Intermediate Metabolites: This category includes carbohydrates, peptides, simple and complex sugars, amino acids, lignin, organic mineral chelates and cellulose fiber. Derived from naturally fermented plant and animal solubles, these ingredients can provide an immediate source of energy for plants and soil microbes, help break up soil compaction and improve the soil’s cation exchange capacity.

Optimized health and vigor

Biostimulant/soil amendment products can be perceived to be just another cost added to an already tight maintenance budget. One must realize that many of the variables that affect a plant’s survivability lie below ground in the root system and surrounding soil. Sports turf, above all other turfgrasses, bears the brunt of high traffic. Turfgrass survivability is maximized anytime the entire root system and productivity of the surrounding soil can be enhanced. Biostimulants can be highly cost effective because they help reduce other costs. Water costs can be lowered as soils improve and become more porous. Fertilizer inputs might also be reduced as root systems become healthier and can absorb more nutrients.

Biostimulants/soil amendments, however, should never be considered as replacements for sound fertility and disease-management programs. Biostimulants optimize plant health and vigor, while allowing them to withstand and survive environmental and biological stresses, such as extreme temperatures, drought, traffic or fluctuations in soil fertility. It could be said that biostimulants are the turf managers’ “insurance policy,” but, in actuality, they are essential elements that show their true worth when something goes wrong.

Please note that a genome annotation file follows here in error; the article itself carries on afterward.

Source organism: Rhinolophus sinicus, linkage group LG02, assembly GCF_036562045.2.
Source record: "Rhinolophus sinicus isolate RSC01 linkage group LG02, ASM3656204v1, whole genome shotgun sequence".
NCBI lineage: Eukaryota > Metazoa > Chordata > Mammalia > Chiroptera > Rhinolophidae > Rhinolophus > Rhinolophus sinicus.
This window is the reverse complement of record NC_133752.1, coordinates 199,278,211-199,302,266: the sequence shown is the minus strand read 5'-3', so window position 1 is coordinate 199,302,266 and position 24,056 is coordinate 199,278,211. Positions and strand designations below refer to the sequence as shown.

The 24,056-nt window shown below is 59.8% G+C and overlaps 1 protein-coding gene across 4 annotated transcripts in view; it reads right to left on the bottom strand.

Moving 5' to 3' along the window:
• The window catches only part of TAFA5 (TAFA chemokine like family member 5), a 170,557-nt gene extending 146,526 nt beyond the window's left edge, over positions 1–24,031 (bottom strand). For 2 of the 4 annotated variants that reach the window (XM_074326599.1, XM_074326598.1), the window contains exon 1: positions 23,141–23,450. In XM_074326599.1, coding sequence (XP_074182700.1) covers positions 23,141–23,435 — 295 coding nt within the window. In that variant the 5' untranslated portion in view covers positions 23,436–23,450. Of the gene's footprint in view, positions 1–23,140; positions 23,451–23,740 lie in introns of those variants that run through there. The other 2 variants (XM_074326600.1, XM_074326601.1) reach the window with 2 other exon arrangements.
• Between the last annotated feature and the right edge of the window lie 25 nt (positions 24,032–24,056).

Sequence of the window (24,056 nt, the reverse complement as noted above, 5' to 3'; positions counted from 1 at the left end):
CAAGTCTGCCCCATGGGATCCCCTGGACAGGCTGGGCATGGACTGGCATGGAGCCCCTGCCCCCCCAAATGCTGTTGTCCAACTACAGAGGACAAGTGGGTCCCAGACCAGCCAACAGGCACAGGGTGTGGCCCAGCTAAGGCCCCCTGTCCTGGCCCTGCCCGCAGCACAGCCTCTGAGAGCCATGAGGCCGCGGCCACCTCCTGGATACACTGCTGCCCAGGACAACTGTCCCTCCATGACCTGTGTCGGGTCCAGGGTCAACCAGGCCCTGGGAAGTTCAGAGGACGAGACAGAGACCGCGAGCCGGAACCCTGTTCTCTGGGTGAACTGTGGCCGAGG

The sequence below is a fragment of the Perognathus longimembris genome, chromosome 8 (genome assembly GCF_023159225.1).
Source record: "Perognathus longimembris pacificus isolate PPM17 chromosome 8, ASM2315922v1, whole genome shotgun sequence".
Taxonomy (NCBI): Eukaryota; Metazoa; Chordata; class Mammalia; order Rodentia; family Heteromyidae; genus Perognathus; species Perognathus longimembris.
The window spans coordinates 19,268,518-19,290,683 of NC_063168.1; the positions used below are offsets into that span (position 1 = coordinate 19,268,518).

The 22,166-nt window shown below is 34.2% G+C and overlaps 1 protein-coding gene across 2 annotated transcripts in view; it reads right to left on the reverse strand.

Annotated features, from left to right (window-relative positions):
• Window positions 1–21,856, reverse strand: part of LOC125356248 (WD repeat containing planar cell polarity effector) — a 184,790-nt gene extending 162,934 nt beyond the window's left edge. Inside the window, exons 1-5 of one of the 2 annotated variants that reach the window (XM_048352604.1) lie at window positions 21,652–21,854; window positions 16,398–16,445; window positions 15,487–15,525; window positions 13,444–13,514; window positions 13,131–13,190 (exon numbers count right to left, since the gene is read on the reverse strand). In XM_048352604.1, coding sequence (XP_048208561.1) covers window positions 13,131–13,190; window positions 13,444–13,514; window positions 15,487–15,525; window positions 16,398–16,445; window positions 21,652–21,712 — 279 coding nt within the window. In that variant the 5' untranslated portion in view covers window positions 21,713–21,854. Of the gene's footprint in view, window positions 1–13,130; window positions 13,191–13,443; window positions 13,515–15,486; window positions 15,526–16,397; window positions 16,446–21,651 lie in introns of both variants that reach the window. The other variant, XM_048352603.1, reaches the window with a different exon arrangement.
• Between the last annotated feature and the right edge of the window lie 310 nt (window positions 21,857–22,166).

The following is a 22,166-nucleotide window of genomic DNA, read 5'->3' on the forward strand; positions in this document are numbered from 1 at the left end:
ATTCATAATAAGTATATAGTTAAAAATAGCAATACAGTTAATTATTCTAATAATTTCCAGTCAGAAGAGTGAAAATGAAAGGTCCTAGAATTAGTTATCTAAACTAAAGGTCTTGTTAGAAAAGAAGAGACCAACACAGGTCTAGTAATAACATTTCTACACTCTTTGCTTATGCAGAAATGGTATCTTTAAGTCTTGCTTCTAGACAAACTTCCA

The benefits biostimulants provide may not always be obvious, because most biostimulants affect belowground systems-the roots and soil ecosystem. Turfgrass managers who regularly use quality biostimulants/soil amendments can expect to see enhanced turf color, a general improvement in turf health and soils that better retain nutrients and moisture. But when the going gets tough, and the fields receive more play, turf managers should see vast improvements in turf wear and the ability of the turf to recover more quickly. When reseeding, biostimulant users should also experience greatly improved germination and faster establishment of new turf.

When looking for a biostimulant/soil amendment product, be sure to carefully read the product labels. Select only the products that clearly state active ingredients, their percentages, and the guaranteed minimum analysis. If there is a bacterial content, make sure the bacterial count or colony-forming units per gallon or pound are listed. Look for a well-rounded product. Biostimulants are still largely available in liquid form, but granular and dry soluble formulations are available. The pre-measured, water-soluble packets can be thrown directly into a spray tank for application.

Turf, soils and operating budgets will benefit if biostimulants are added to a management program.

Stephen Miranda is the technology and product development manager of Plant Health Care, Inc.